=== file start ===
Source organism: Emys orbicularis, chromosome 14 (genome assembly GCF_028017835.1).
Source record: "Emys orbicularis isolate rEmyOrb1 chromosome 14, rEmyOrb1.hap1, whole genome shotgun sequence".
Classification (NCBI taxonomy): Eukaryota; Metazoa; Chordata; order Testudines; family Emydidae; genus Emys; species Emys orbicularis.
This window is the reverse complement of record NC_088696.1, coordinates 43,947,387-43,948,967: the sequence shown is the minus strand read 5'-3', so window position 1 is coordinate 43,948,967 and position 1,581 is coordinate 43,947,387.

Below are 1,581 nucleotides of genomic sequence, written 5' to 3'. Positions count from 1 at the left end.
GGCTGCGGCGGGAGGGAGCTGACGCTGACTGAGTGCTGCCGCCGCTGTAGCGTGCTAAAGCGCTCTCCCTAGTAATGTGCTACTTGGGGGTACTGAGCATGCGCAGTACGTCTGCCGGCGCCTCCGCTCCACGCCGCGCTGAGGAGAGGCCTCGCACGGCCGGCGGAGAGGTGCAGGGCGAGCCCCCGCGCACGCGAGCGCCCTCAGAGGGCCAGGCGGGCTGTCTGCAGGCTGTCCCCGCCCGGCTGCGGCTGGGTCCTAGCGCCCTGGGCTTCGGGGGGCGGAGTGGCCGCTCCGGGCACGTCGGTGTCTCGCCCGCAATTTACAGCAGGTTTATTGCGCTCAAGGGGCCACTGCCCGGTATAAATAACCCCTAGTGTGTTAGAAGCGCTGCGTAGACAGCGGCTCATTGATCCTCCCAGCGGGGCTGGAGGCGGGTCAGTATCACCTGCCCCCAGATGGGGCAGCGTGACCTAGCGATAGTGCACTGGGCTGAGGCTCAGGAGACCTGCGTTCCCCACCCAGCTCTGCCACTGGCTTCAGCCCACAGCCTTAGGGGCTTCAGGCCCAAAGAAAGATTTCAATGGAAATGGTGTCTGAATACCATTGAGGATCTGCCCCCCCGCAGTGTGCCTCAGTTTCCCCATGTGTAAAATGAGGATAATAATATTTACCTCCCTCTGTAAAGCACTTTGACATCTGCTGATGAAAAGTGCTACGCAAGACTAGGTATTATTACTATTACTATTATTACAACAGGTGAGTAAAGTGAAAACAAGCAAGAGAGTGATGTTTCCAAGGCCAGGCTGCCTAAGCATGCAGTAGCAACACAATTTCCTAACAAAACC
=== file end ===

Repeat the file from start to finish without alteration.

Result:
Source organism: Emys orbicularis, chromosome 14 (genome assembly GCF_028017835.1).
Source record: "Emys orbicularis isolate rEmyOrb1 chromosome 14, rEmyOrb1.hap1, whole genome shotgun sequence".
Classification (NCBI taxonomy): Eukaryota; Metazoa; Chordata; order Testudines; family Emydidae; genus Emys; species Emys orbicularis.
This window is the reverse complement of record NC_088696.1, coordinates 43,947,387-43,948,967: the sequence shown is the minus strand read 5'-3', so window position 1 is coordinate 43,948,967 and position 1,581 is coordinate 43,947,387.

Below are 1,581 nucleotides of genomic sequence, written 5' to 3'. Positions count from 1 at the left end.
GGCTGCGGCGGGAGGGAGCTGACGCTGACTGAGTGCTGCCGCCGCTGTAGCGTGCTAAAGCGCTCTCCCTAGTAATGTGCTACTTGGGGGTACTGAGCATGCGCAGTACGTCTGCCGGCGCCTCCGCTCCACGCCGCGCTGAGGAGAGGCCTCGCACGGCCGGCGGAGAGGTGCAGGGCGAGCCCCCGCGCACGCGAGCGCCCTCAGAGGGCCAGGCGGGCTGTCTGCAGGCTGTCCCCGCCCGGCTGCGGCTGGGTCCTAGCGCCCTGGGCTTCGGGGGGCGGAGTGGCCGCTCCGGGCACGTCGGTGTCTCGCCCGCAATTTACAGCAGGTTTATTGCGCTCAAGGGGCCACTGCCCGGTATAAATAACCCCTAGTGTGTTAGAAGCGCTGCGTAGACAGCGGCTCATTGATCCTCCCAGCGGGGCTGGAGGCGGGTCAGTATCACCTGCCCCCAGATGGGGCAGCGTGACCTAGCGATAGTGCACTGGGCTGAGGCTCAGGAGACCTGCGTTCCCCACCCAGCTCTGCCACTGGCTTCAGCCCACAGCCTTAGGGGCTTCAGGCCCAAAGAAAGATTTCAATGGAAATGGTGTCTGAATACCATTGAGGATCTGCCCCCCCGCAGTGTGCCTCAGTTTCCCCATGTGTAAAATGAGGATAATAATATTTACCTCCCTCTGTAAAGCACTTTGACATCTGCTGATGAAAAGTGCTACGCAAGACTAGGTATTATTACTATTACTATTATTACAACAGGTGAGTAAAGTGAAAACAAGCAAGAGAGTGATGTTTCCAAGGCCAGGCTGCCTAAGCATGCAGTAGCAACACAATTTCCTAACAAAACC